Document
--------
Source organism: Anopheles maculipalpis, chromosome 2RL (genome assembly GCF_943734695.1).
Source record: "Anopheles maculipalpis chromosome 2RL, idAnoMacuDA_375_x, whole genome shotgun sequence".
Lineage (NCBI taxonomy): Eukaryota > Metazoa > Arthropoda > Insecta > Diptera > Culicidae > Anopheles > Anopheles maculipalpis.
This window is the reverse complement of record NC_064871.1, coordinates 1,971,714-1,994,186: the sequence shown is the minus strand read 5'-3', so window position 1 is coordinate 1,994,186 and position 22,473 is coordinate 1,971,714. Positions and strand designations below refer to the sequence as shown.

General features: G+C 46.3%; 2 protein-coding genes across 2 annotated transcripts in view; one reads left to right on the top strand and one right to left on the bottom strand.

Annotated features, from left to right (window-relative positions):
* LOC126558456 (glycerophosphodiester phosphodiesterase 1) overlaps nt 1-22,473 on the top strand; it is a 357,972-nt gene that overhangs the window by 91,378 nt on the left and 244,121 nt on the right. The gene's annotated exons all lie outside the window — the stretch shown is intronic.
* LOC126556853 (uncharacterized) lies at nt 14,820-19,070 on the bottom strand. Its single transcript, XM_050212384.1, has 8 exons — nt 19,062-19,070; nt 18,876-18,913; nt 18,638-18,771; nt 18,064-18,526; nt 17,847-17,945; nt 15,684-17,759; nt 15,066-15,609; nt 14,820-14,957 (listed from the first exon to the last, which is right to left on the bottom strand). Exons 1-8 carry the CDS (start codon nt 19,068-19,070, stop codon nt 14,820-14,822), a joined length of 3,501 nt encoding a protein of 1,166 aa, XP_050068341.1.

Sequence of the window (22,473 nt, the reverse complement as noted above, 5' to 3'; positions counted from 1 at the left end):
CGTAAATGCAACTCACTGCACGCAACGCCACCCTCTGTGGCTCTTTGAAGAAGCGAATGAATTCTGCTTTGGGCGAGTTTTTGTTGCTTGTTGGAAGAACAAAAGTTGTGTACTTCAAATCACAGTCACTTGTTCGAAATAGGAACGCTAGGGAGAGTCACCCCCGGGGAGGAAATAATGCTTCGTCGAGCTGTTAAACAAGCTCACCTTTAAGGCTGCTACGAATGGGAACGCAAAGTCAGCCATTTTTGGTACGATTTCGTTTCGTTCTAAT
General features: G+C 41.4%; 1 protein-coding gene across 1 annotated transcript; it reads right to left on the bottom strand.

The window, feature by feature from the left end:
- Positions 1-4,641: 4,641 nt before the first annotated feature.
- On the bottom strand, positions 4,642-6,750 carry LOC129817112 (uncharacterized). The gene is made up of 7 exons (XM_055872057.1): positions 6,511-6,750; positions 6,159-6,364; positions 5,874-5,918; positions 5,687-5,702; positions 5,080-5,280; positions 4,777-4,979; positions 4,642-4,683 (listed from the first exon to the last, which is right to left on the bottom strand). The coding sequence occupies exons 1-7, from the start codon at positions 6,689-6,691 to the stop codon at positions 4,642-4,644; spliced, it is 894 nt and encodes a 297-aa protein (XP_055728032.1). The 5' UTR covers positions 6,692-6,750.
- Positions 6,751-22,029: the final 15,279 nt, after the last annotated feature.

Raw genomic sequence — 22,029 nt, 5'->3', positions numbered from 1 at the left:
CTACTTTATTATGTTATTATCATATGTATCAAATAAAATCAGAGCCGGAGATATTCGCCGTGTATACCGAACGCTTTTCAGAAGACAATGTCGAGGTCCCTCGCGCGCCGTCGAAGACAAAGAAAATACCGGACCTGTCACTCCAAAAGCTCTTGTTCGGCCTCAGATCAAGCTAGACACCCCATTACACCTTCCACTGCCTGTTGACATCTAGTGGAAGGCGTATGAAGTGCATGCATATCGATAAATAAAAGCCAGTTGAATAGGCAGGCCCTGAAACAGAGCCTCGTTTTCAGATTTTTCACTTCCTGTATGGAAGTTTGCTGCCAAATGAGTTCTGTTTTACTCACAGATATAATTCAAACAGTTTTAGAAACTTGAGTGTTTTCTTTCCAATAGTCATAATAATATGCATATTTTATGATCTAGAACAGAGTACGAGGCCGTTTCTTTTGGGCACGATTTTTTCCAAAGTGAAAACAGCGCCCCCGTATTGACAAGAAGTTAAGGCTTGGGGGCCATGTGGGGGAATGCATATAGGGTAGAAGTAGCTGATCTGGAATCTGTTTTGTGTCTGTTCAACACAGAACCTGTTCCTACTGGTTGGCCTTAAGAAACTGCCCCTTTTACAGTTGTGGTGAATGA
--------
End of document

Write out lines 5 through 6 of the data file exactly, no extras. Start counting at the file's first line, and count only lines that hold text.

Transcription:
General features: G+C 46.3%; 2 protein-coding genes across 2 annotated transcripts in view; one reads left to right on the top strand and one right to left on the bottom strand.

Annotated features, from left to right (window-relative positions):